Missional Map-Making: Skills for Leading in Times of Transition is one of those books that jumped out at me as one that I needed to read. First, it was penned by Alan J. Roxburgh who has been a key player in the missional movement for a very long time. Second, the title alone highlights the fact that Roxburgh is not just talking recipes but is seeking to dive deeper into the heart of what is happening in the church today.
The text is broken out into two parts. The first is entitled, “When Maps No Longer Work”. In this first part Roxburgh makes a cogent argument that the world is not changing but has changed. The shift has occurred and our culture has moved from the “enlightenment/modern” understanding of the world to the “post-modern”. This means that our entire way of understanding the cultural terrain is broken.
Roxburgh uses maps as his key metaphor. He argues that each of us have internal maps to help us navigate our daily meanderings through life in this broken world. This is the primary function of worldview. They are to provide us the means by which to make sense of the world around us.
But what happens when the world is no longer what it once was? What happens when the maps no longer work?
This is catastrophic when it comes to leadership. Roxburgh makes great connections from the business world and from the world of philosophy to make his point that leaders must not use the old maps but must be willing to change their maps so that they can lead the community of God’s people toward reaching a lost world.
I think one of the best arguments he makes is in chapter 7 where he discusses the development of the internet and compares it to the culture at large. The internet was initially a linear connection of a handful of super-computers. It is now an interconnected web with no beginning or ending. This is true of our culture. The boundaries are being erased and as a result we struggle to even speak “multi-culturalism” or “pluralism” because inherent to both are boundaries.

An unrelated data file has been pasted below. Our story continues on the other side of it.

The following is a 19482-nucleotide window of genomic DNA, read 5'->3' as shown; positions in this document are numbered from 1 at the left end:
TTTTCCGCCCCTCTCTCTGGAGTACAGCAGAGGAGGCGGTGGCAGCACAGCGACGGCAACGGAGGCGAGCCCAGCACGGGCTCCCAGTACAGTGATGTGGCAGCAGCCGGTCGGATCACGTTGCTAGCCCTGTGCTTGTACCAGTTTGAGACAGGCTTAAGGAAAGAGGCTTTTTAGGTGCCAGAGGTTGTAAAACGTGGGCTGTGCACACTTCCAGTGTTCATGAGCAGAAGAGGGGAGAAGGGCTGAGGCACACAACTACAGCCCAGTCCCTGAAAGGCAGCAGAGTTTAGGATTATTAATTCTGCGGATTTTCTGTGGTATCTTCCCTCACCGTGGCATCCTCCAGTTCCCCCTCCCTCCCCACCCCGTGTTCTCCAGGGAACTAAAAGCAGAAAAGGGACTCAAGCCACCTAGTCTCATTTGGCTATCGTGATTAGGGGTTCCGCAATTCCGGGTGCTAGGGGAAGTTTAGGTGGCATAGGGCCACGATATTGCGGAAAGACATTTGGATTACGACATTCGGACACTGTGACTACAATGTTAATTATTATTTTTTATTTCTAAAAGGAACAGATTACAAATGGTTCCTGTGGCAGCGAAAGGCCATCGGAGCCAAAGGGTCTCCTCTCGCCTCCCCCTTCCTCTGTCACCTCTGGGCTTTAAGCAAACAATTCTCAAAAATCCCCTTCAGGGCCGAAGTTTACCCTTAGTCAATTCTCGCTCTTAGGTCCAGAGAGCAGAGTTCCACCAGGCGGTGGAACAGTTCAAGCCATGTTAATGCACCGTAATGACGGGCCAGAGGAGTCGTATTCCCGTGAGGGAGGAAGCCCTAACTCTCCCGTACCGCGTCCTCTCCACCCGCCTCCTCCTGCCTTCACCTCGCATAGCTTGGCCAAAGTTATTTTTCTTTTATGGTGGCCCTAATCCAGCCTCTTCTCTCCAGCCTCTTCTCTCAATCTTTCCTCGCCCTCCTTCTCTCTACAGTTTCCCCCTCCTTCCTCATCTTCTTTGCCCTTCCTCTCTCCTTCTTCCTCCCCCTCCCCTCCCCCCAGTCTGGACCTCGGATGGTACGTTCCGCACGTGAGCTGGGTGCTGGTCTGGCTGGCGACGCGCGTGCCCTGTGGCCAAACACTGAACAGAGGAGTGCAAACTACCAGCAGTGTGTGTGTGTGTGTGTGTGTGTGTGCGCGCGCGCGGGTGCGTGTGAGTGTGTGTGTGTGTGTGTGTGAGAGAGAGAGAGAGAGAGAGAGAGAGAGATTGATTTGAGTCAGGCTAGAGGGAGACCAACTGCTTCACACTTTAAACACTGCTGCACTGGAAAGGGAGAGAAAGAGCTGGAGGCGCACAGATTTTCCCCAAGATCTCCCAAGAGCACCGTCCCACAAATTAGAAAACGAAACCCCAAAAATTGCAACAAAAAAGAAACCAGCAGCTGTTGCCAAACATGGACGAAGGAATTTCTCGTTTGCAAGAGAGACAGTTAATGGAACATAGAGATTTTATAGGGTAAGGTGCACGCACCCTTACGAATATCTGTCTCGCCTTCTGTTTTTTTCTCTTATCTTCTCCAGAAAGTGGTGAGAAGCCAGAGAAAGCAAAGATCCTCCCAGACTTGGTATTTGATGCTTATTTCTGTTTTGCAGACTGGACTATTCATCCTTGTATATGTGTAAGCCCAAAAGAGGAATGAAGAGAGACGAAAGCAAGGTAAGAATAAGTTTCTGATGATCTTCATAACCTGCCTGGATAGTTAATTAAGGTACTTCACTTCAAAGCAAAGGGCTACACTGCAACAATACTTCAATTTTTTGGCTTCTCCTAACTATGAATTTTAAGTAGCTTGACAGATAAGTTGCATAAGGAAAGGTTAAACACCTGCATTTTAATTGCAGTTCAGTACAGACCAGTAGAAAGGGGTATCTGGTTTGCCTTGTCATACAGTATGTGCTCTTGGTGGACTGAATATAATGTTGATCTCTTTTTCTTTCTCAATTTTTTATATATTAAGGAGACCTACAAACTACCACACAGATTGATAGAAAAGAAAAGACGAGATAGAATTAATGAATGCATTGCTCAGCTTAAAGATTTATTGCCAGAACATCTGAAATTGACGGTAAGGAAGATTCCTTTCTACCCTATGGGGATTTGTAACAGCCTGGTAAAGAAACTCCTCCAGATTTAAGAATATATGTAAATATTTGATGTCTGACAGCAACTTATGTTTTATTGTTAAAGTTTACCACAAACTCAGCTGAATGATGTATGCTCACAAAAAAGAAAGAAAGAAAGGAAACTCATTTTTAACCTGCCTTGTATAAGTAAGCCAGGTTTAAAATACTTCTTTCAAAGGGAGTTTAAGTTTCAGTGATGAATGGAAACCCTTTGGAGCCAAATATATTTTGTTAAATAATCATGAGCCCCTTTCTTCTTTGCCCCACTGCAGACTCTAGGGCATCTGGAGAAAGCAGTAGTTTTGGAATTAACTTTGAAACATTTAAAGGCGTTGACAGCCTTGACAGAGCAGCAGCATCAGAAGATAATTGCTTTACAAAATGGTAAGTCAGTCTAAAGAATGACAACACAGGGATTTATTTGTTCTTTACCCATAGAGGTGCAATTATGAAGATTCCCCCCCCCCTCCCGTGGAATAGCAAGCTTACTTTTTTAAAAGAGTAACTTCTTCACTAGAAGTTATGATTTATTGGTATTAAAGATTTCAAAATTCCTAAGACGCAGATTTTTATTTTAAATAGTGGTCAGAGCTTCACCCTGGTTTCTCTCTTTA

The boundaries are disappearing, so argues Roxburgh, so what will the church do about it?
Part two, “The Map Making Process” seeks to answer that question. There are four key components to building a new map that Roxburgh discusses. The first is to assess and understand the changes that have taken place in your community. Unless we have a firm understanding of the lay of the land it will be very difficult to draw a new map. We must become surveyors of the new landscape.
The second is the cultivation of a core identity. This core identity is developed from the Biblical narratives and calls people to a renewed confidence. It is a pushing down to the “regular folks” the mission of God and removing it from the hands of the “pros”.
The third is the “cultivation of parallel cultures in the kingdom”. This means that we must ease change into being by living out the new culture alongside those in the old. As more and more people live off the new map the old map will give way. While this is requires patient and slow change it is the way of love.
The fourth are “partnerships between a local church and neighborhoods and communities.” Roxburgh argues for the church to partner within its neighborhood to meet real needs and to care for the community within which it resides. These partnerships will help the church to ask the right questions and begin to draw an even more proper map for it’s world.
This is a great text. It’s strength lies in the critique of contemporary church culture’s ability to engage with a changed world. It’s weakness lies in application. While Roxburgh provides some good stories, the reader is left wondering, “How?”. I was expecting this from the start (thanks to a very well done introduction). The truly engaged leader will be spurned on to creativity and thoughtfulness.